PORTLAND, Ore. (KOIN) — Seven people who were held at the federal prison in Sheridan while seeking asylum were released on bond and 5 of them — all from India — spoke publicly Wednesday.
For the past 3 months, these men, who said they were fleeing persecution, were held at the Oregon prison. One of them, Karandeep Singh, said he despaired while in Sheridan.
“In the beginning, I have no hope,” Singh told members of the media in Portland. He thanked the Innovation Law Lab, which worked alongside the ACLU to win their releases.
“Now I feel like it’s a dream. I can’t even think. I’m very happy to be here,” he said.
All of these men were detained at the southern US border coming through Mexico.
In June, the ACLU of Oregon filed an emergency lawsuit to force the government to allow the detainees access to legal help.
In July, the detainees reported overcrowding, hunger, and depression in five lawsuits filed in Oregon’s federal district court.
Watch the press conference with the 5 men who were released
The Innovation Law Lab turned to the immigration court system to get the men out on bond.
The organization’s Katy Mitchell said that when one of them left Sheridan, “this young man got on his knees, kissed the ground and asked, ‘Is this real?'”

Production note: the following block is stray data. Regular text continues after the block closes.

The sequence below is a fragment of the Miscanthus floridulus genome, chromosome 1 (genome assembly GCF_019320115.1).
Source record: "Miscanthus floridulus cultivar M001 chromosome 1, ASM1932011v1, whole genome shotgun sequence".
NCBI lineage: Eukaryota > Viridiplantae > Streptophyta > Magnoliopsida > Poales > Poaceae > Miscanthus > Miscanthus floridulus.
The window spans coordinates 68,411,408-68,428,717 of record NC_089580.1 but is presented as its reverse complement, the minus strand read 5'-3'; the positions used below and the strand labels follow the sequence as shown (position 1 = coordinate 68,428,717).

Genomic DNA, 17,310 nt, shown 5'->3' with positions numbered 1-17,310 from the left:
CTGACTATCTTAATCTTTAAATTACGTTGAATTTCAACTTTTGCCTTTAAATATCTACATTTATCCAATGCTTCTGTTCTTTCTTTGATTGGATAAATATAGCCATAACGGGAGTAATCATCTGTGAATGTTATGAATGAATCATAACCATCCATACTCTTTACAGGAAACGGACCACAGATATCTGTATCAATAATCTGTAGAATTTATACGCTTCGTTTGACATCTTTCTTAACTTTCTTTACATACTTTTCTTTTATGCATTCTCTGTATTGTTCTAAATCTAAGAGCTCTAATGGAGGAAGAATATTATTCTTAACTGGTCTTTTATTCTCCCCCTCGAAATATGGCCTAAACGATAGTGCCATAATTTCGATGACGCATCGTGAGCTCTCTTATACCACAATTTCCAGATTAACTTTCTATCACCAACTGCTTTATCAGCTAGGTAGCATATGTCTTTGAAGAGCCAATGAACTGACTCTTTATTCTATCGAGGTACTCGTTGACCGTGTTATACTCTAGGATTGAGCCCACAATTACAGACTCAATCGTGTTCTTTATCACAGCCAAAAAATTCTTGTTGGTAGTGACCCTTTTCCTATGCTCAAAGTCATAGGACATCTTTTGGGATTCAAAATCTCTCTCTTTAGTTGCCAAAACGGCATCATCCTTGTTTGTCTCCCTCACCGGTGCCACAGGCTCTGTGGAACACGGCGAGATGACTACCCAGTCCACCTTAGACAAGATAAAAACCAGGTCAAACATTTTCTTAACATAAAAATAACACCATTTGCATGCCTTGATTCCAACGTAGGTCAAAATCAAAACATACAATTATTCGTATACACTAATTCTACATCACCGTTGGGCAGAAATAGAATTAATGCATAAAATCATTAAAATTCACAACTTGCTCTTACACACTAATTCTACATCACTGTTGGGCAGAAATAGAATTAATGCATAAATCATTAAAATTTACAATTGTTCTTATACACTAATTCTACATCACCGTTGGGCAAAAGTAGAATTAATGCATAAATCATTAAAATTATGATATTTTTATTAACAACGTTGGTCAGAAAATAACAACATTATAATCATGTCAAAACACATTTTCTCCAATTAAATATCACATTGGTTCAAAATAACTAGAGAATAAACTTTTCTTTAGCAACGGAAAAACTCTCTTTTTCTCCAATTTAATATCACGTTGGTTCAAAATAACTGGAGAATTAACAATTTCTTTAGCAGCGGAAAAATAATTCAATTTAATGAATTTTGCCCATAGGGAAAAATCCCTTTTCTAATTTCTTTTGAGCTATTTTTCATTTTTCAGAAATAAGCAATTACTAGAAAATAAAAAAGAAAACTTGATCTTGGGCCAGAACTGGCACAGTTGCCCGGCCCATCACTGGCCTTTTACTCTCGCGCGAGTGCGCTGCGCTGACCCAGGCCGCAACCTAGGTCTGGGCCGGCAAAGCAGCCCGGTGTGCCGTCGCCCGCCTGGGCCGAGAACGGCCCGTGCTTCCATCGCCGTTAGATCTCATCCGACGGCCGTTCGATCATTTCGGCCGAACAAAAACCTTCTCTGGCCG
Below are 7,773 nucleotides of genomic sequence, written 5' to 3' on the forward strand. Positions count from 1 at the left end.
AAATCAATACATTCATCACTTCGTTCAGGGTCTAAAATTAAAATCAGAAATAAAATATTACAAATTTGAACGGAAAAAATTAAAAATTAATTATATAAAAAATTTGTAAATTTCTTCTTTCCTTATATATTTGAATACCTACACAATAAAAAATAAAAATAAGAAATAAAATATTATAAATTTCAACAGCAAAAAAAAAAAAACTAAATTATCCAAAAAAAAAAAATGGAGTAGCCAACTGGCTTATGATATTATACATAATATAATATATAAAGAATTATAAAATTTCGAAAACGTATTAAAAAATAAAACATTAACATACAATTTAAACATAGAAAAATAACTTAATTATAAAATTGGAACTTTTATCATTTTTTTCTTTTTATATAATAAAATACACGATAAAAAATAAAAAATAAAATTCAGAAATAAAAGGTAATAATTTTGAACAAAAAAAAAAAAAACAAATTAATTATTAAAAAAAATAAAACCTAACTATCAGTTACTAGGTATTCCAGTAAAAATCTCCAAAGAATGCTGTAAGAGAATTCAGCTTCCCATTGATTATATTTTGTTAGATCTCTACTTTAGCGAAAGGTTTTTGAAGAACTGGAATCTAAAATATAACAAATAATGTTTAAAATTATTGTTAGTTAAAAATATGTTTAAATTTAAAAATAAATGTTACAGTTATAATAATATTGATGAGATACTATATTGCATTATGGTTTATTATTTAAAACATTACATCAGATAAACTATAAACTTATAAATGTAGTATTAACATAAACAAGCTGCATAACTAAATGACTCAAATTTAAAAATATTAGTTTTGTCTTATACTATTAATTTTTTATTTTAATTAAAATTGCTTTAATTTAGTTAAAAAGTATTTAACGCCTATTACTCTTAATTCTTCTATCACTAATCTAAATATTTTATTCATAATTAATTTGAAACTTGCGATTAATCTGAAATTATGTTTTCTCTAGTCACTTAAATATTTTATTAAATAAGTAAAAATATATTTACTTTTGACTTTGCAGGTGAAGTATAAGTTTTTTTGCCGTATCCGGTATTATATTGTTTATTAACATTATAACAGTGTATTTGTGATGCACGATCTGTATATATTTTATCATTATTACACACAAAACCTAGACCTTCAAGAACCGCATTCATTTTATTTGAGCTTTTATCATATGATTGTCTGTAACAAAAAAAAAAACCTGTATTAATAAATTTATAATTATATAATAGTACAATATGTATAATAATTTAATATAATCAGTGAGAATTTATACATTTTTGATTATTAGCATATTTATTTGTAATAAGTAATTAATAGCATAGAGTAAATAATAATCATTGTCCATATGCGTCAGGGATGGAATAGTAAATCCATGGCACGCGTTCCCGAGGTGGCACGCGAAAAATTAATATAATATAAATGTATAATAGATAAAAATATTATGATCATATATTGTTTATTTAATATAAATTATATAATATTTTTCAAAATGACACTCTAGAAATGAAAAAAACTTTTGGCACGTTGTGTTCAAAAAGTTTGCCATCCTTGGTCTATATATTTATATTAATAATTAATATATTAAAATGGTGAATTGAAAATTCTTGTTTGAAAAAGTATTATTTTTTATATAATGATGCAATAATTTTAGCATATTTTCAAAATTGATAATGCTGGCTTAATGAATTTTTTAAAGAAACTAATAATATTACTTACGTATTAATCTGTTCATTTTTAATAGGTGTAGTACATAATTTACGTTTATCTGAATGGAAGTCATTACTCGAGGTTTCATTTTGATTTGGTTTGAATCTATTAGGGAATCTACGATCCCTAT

But the bond process is expensive. The Innovation Law Lab said bond can range from $1500 to $5000.
“That’s why there’s a delay in some people being released,” she said. “Their family members and friends need that time to gather that money together to pay for the bond.”
The now-released men will wait for the immigration court.
Speaking through an interpreter, one of the men said that now on the outside of Sheridan, the future seems brighter.
“I’m so glad I’m here. I can’t tell you how happy I am.”
The men will travel to friends and family across the country. None had any ties to Oregon.
Depending on where they’re going, though, they may have better or worse chances of being granted asylum.
One man, for instance, is headed to Georgia. The ACLU of Oregon said immigration judges there rarely grant asylum.